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the pecuniary inducements that may build the million new cottages that the be offered to the contrary. Europe, demobilized Army will need to return in short, will have to be fed, whoever to, if the all too scanty building mapays for it, on the same principle that terials and building trades workmen Belgium has been fed; though the grip are competed for by millionaires at her throat will be no longer that of wanting new palaces, speculative capithe Germans but that of a world talists eager to put up new hotels and shortage. And within each nation, theatres, or financiers anxious to make the same principle of "priority of money by investing their capital in need,” irrespective of "effective de- new constructional works abroad. The mand,” will have to be enforced. In principle of "priority of need,” under this country, for instance, we shall which practically all supplies are now apparently be short, for months and regulated during war, will plainly even years, not only of wheat and meat, have to be continued during peace. but also of timber, bricks, building The hard facts are compelling the stone, builder's ironwork and all statesmen to see, as the economists components of ships and houses (except have had to recognize, that the world steel). It is clear that we shall not be must more and more be administered able to restore our railways and fac according to the homely axiom of "No tories, our schools and roads, let alone cake for anyone until all have bread.” The New Statesman.


'Oo seen 'er off?

“Me," says the tide, "I 'ad to, for why, there was no one

beside; For sailor folks' women, they're busy

enough 'Thout 'angin' round pier 'eads to see

their chaps off. The gulls all about 'er they wrangled

an' cried, An' I seen 'er off,” says the Liverpool


'Oo seen 'er sunk? ...

"Me,” says the sun, “At the top o' my climbin' I seen the

thing done; I seen 'er 'eave to, an' I seen 'er 'ull

quiver, Settle an' stumble an' treble an’

shiver, An' her stern it went up an' 'er bow it

went down, An' most of 'er people, they just 'ad to

drown, An' I 'adn't a cloud for to shut out the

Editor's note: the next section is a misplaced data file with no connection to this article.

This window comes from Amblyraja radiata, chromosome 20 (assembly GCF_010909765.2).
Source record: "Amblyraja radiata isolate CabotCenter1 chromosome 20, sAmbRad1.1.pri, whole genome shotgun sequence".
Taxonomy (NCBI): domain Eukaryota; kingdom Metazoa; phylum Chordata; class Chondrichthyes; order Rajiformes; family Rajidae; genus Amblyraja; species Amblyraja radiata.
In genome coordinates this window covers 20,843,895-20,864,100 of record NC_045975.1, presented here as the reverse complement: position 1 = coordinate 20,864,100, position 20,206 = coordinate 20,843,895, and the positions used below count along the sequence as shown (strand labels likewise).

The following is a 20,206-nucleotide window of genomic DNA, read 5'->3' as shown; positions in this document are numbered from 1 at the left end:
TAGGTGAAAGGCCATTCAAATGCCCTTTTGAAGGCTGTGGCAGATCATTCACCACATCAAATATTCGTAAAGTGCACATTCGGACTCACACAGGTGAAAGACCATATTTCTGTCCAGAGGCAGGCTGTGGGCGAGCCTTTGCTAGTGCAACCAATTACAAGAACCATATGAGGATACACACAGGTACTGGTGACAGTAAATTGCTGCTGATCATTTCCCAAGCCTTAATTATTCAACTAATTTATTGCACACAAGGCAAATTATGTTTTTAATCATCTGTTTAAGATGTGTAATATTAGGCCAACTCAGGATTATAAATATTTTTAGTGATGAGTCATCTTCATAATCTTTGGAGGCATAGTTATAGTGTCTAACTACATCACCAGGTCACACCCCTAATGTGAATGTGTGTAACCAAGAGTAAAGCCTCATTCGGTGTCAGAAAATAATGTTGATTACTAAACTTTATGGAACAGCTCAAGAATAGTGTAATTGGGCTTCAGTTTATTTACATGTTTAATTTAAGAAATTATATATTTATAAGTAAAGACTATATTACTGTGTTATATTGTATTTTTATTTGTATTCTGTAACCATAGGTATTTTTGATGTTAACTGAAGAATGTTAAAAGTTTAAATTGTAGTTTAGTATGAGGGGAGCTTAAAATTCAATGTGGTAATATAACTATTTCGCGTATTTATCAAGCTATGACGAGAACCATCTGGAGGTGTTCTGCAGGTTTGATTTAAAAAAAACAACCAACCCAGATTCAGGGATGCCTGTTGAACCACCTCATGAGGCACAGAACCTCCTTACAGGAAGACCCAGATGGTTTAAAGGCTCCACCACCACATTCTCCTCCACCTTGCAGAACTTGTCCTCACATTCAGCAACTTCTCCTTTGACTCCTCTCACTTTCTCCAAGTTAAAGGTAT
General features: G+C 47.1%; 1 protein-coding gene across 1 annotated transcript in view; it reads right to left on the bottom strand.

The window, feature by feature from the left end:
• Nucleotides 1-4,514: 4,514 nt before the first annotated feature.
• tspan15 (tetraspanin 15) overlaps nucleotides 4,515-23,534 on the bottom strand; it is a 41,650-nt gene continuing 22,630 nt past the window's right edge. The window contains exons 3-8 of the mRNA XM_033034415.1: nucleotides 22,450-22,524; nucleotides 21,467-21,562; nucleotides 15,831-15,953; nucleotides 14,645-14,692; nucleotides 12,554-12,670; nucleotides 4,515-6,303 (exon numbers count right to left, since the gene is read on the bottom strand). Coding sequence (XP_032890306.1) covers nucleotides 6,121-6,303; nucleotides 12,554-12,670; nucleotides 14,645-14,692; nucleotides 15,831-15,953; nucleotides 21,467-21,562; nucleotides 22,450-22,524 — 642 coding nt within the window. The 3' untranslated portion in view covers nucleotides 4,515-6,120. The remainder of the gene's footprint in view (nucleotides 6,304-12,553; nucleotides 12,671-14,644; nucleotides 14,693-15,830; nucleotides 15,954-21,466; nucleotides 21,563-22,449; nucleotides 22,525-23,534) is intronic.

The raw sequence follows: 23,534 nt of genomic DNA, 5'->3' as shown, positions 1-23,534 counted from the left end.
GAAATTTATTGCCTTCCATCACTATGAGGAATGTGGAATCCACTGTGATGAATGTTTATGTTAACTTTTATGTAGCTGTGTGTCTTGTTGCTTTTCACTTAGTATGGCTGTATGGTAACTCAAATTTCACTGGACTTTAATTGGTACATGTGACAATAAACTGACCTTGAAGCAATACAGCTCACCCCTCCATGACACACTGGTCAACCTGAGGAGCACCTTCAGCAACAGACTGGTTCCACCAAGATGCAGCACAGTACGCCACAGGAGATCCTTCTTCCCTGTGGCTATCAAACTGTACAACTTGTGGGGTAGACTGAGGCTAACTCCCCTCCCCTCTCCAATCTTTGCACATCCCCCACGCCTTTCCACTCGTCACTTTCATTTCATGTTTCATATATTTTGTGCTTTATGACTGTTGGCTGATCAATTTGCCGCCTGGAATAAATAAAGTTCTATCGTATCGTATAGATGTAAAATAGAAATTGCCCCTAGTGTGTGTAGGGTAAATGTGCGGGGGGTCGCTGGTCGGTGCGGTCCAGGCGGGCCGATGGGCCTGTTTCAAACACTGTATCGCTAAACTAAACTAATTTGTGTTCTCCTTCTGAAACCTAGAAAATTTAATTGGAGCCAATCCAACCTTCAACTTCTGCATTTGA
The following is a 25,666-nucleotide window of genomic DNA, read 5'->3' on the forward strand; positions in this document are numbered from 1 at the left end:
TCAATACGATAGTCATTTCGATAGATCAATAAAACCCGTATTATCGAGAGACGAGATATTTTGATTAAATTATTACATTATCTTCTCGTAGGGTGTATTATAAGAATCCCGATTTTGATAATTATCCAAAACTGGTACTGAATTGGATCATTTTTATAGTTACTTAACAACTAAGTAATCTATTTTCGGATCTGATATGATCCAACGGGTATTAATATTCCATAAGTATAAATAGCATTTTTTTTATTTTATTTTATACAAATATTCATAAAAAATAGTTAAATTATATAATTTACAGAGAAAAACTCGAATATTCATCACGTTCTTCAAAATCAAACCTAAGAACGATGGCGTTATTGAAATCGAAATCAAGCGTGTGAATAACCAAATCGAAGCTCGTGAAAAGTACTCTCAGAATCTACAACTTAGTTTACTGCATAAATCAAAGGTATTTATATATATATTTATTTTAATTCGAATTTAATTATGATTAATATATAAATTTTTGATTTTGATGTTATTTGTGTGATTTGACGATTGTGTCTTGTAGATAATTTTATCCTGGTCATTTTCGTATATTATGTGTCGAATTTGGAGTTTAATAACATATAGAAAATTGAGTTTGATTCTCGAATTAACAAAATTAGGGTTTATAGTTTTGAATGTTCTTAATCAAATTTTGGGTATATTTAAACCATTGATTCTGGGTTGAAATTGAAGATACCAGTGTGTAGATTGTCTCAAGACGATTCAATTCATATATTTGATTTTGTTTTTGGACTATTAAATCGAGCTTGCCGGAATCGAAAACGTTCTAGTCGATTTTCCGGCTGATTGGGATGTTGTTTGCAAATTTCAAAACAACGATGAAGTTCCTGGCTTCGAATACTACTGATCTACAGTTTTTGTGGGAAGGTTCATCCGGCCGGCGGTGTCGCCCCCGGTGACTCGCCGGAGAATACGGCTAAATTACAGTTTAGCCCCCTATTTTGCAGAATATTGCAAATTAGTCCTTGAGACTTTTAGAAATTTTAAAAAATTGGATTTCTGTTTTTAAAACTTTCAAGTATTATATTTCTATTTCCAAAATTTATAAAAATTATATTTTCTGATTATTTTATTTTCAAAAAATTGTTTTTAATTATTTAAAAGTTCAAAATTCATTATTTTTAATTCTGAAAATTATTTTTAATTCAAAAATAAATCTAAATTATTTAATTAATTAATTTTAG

sight, So I seen 'er sink,” says the sun in 'is


'Oo waved 'er good-bye? ....

“Me,” says old Tuskar, "When the sun it went down an' the

light it got dusker, (With a sea gettin' up an' a wind

blowin' keen), An' the smoke of 'er funnels could

'ardly be seen, An' the last of the sunset was red in

the sky... With the first o' my flashes I waved 'er


'Oo seen the last of 'er? ...

Us," says the crew, All that was left out o'twenty-an’-two, “We seen the last of 'er (floating around On a bottom-up boat among dead 'uns

an' drowned), We seen 'er waterways runnin' with


We seen poor mates of ours shot where they stood. . . . But them chaps as done it, I tell you

now true The London Chronicle.


Margaret Skinnider's “Doing My Bit for Ireland” (The Century Co.) is an account of the Sinn Fein rising in Dublin at Easter, 1916, written by one who was intimately associated with the leaders of the outbreak, and took part herself, clad in a man's uniform, in the fighting. It is a graphic narrative, the first detailed and authoritative account which has been written, from the Irish point of view, of the motives and hopes which inspired the rising, of the preparations which were made for it, of the leaders who risked everything to make it successful, of the desperate street fighting, and of the fate of the chief conspirators. Among the dozen illustrations are two portraits of the author, one in normal dress and the other in boy's clothes.

It can hardly be necessary to bespeak a welcome for a second series of papers and sketches by “A Student in Arms” (E. P. Dutton & Co.). The first series, with their intimate disclosure of the author's personality and of his relations with his comrades in the trenches and of the courage and devotion of the men who have fought and died for England in the great war, touched the hearts of readers on both sides of the sea as few books of the war have done. This second volume contains a dozen or more of the author's sketches and reflections, most of them, like those in the earlier book, reprinted from The Spectator. Readers who would like to know more of the life of the author— Donald Hankey—will be touched by the brief biography of him by his sister,

They ain't seen the last of us yet,” says the crew, “No you bet your sweet life,” says what’s left of the crew! C. For Smith.


which serves as an Introduction. Most of the sketches in this volume were actually written in the trenches or near them, with the sounds of battle in his ears, in the months from May, 1916, when he came back to the front, after months in the hospital, where he had gone for the treatment of his wounds, down to October of that year, when, after kneeling in brief prayer with his men, he was killed while leading them “over the top.” A striking portrait forms the frontispiece.